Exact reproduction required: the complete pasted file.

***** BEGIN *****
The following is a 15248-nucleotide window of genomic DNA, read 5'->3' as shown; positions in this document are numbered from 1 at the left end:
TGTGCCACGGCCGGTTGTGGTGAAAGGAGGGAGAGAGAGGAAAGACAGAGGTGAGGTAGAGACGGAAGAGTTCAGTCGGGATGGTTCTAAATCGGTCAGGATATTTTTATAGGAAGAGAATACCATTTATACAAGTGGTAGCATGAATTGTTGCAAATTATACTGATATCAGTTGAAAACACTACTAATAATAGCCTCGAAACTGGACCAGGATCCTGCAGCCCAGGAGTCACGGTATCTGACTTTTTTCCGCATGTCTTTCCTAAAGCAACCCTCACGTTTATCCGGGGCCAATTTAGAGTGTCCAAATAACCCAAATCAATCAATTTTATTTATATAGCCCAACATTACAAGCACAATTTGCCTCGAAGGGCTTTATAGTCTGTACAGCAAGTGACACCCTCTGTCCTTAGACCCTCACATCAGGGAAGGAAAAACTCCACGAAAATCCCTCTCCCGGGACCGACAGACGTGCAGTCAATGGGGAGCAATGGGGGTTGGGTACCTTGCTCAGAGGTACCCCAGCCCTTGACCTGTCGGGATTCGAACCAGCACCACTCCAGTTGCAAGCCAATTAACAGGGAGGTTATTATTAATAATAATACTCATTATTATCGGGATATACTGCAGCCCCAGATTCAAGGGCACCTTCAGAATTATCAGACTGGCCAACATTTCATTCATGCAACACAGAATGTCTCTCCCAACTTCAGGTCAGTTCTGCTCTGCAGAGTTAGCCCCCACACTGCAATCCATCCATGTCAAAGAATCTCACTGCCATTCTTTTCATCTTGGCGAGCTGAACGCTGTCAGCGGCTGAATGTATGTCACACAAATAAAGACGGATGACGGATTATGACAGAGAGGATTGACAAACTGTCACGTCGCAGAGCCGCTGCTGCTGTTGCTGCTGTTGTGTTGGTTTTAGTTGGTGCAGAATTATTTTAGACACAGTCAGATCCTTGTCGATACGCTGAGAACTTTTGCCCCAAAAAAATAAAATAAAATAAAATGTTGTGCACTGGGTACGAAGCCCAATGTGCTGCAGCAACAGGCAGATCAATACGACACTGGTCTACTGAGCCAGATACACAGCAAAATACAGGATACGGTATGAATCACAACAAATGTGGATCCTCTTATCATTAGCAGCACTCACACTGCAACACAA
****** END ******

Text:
The following is a 15248-nucleotide window of genomic DNA, read 5'->3' as shown; positions in this document are numbered from 1 at the left end:
TGTGCCACGGCCGGTTGTGGTGAAAGGAGGGAGAGAGAGGAAAGACAGAGGTGAGGTAGAGACGGAAGAGTTCAGTCGGGATGGTTCTAAATCGGTCAGGATATTTTTATAGGAAGAGAATACCATTTATACAAGTGGTAGCATGAATTGTTGCAAATTATACTGATATCAGTTGAAAACACTACTAATAATAGCCTCGAAACTGGACCAGGATCCTGCAGCCCAGGAGTCACGGTATCTGACTTTTTTCCGCATGTCTTTCCTAAAGCAACCCTCACGTTTATCCGGGGCCAATTTAGAGTGTCCAAATAACCCAAATCAATCAATTTTATTTATATAGCCCAACATTACAAGCACAATTTGCCTCGAAGGGCTTTATAGTCTGTACAGCAAGTGACACCCTCTGTCCTTAGACCCTCACATCAGGGAAGGAAAAACTCCACGAAAATCCCTCTCCCGGGACCGACAGACGTGCAGTCAATGGGGAGCAATGGGGGTTGGGTACCTTGCTCAGAGGTACCCCAGCCCTTGACCTGTCGGGATTCGAACCAGCACCACTCCAGTTGCAAGCCAATTAACAGGGAGGTTATTATTAATAATAATACTCATTATTATCGGGATATACTGCAGCCCCAGATTCAAGGGCACCTTCAGAATTATCAGACTGGCCAACATTTCATTCATGCAACACAGAATGTCTCTCCCAACTTCAGGTCAGTTCTGCTCTGCAGAGTTAGCCCCCACACTGCAATCCATCCATGTCAAAGAATCTCACTGCCATTCTTTTCATCTTGGCGAGCTGAACGCTGTCAGCGGCTGAATGTATGTCACACAAATAAAGACGGATGACGGATTATGACAGAGAGGATTGACAAACTGTCACGTCGCAGAGCCGCTGCTGCTGTTGCTGCTGTTGTGTTGGTTTTAGTTGGTGCAGAATTATTTTAGACACAGTCAGATCCTTGTCGATACGCTGAGAACTTTTGCCCCAAAAAAATAAAATAAAATAAAATGTTGTGCACTGGGTACGAAGCCCAATGTGCTGCAGCAACAGGCAGATCAATACGACACTGGTCTACTGAGCCAGATACACAGCAAAATACAGGATACGGTATGAATCACAACAAATGTGGATCCTCTTATCATTAGCAGCACTCACACTGCAACACAA